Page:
Eton College

Eton College. Steel engraving. From Eighty Picturesque Views of the Thames and Medway.

Text accompanying the engraving

The small town of Eton is connected with Windsor by a new and handsome iron bridge of three arches. This place is indebted for its notoriety to the venerable and celebrated seminary, at which, for nearly four centuries, the germs of knowledge have been implanted in the expanding minds of youth; and the effect of the liigh and classical education here attained is to be witnessed in the after life of many individuals, who have rendered themselves conspicuous in literature, the cabinet and the field. The college was founded by Henry VI, in 1440, and contains at present on its establislunent a provost, vice-provost, six fellows, a master, under master, assistant, seventy king's scholars, seven lay-clerks and ten choristers. The chapel, constructed in all the elegance of gothic architecture, forms an interesting and beautiful object on the Buckinghamshire side of the river. Soon after passing through Windsor bridge the stream divides; the main body of the water flowing over a weir to the left, and washing the meadows of Eton college, while a canal has been formed to the right, through a lock, for the accommodation of the navigator. The current now increases its rapidity, skirting the walls of Windsor little-park, and passing through Datchet bridge, which is a substantial wooden structure, with nine arches, on stone piers. The river, after a long and widened reach, meanders to the left. On the right, a lengthened canal and lock have been formed, in order to shorten the navigation and avoid the force of the stream.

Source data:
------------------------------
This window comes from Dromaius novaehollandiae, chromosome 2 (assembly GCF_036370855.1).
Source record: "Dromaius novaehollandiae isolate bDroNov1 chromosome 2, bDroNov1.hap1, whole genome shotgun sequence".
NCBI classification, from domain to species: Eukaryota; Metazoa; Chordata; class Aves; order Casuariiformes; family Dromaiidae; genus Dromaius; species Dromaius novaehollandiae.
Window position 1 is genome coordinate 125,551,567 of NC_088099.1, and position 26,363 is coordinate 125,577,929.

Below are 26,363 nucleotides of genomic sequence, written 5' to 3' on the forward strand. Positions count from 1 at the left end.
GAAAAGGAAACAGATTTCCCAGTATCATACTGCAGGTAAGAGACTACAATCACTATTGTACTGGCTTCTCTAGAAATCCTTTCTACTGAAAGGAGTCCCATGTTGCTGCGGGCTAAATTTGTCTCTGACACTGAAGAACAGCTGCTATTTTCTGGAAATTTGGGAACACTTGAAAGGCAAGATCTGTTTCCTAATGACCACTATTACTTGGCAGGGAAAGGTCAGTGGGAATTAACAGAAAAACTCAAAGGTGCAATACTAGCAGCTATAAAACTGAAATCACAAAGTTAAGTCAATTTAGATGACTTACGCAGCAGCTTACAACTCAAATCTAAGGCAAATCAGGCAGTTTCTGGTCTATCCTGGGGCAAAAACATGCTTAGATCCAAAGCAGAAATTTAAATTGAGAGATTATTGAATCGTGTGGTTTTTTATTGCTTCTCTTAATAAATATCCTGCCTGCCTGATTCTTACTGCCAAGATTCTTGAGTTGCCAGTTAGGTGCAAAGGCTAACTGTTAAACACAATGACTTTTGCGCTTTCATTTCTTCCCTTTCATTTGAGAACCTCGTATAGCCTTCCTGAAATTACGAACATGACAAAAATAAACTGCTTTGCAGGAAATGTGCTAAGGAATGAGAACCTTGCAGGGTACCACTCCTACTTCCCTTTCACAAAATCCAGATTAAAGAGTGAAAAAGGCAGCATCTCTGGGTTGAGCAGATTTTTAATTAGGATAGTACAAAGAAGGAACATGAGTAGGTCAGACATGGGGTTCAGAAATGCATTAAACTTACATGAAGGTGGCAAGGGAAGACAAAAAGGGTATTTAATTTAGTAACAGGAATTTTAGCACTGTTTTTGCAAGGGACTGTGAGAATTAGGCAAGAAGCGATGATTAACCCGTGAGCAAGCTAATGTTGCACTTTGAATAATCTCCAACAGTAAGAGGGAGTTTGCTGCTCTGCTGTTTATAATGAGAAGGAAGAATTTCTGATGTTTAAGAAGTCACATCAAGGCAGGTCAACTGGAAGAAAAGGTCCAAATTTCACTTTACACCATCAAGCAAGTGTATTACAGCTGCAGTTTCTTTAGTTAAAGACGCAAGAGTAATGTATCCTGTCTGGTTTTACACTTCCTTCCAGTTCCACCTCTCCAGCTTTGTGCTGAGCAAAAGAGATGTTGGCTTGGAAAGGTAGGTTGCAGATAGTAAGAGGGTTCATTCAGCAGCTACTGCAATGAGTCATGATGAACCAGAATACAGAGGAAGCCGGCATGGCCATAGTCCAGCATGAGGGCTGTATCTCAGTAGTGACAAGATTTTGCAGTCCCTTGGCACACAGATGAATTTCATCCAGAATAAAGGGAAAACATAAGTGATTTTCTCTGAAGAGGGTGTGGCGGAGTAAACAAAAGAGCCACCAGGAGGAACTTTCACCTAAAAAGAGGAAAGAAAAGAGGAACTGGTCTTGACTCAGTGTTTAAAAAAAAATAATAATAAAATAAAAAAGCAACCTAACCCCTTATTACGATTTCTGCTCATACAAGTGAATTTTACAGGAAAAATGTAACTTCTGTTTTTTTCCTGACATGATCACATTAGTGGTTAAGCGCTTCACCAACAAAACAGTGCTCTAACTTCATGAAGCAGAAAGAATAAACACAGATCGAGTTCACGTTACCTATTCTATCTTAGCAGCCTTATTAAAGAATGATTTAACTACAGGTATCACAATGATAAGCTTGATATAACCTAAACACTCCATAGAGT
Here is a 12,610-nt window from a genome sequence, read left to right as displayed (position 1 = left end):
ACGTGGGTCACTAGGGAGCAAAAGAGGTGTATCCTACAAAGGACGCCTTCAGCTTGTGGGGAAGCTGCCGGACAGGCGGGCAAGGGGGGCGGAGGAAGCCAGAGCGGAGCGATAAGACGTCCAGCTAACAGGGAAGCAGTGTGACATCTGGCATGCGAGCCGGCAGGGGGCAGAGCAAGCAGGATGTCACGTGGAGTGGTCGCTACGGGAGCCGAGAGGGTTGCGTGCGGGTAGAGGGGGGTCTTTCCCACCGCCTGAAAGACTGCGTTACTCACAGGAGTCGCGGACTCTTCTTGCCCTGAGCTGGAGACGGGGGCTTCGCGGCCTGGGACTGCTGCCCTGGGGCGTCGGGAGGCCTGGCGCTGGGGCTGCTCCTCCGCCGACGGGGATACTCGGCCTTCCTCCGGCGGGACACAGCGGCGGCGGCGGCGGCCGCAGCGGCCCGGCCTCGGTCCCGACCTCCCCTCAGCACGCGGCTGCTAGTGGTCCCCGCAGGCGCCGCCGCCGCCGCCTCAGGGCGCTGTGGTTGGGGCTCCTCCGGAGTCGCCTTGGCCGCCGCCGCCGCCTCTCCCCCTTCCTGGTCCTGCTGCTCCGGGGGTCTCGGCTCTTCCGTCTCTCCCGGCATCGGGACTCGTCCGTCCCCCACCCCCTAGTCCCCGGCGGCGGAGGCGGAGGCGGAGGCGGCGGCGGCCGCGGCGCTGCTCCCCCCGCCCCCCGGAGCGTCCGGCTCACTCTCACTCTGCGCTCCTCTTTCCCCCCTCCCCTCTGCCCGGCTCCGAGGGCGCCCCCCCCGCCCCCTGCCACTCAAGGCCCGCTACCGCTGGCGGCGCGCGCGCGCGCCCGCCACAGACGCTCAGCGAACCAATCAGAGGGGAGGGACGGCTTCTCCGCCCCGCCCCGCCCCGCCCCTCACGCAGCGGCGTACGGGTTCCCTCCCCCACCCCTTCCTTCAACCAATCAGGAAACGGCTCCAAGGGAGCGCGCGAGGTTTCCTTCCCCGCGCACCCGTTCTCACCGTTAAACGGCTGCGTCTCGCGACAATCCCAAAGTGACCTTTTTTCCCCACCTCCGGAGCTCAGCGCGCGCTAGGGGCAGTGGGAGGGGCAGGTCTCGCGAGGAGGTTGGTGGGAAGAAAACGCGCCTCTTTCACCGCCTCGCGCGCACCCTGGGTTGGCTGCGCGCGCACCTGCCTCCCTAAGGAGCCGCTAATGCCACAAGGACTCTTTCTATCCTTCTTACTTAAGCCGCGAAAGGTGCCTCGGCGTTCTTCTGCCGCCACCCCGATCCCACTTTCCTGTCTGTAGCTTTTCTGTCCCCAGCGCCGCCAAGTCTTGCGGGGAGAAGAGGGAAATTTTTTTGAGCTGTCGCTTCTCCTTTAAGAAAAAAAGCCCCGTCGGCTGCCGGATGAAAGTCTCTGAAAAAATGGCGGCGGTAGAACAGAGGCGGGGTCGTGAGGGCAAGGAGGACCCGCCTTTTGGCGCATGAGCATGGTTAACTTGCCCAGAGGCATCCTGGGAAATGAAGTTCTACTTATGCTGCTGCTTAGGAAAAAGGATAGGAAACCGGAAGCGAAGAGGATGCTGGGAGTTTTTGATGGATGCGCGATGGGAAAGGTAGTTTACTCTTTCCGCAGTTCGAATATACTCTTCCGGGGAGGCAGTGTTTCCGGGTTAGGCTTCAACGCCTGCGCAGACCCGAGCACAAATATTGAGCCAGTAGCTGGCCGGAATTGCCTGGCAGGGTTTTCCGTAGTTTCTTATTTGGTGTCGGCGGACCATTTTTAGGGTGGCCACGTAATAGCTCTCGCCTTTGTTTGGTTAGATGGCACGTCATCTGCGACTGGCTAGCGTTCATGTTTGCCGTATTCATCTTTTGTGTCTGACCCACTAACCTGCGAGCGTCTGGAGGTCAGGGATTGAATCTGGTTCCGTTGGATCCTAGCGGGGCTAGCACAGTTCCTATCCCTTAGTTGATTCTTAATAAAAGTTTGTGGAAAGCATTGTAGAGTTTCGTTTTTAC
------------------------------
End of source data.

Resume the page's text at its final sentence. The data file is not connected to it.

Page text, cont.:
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Text and formatting by George P. Landow. [You may use this image without prior permission for any scholarly or educational purpose as long as you (1) credit the University of California Library and the Internet Archive and (2) link your document to this URL in a web document or cite it in a print one.]


Fearnside, W. G. Eighty Picturesque Views of the Thames and Medway, Engraved on Steel by the First Artists. London: Black and Armstrong, [n.d. after 1837]. Internet Archive version of a copy in the University of California at Berkley Library. Web. 30 March 2012.

Last modified 30 April 2012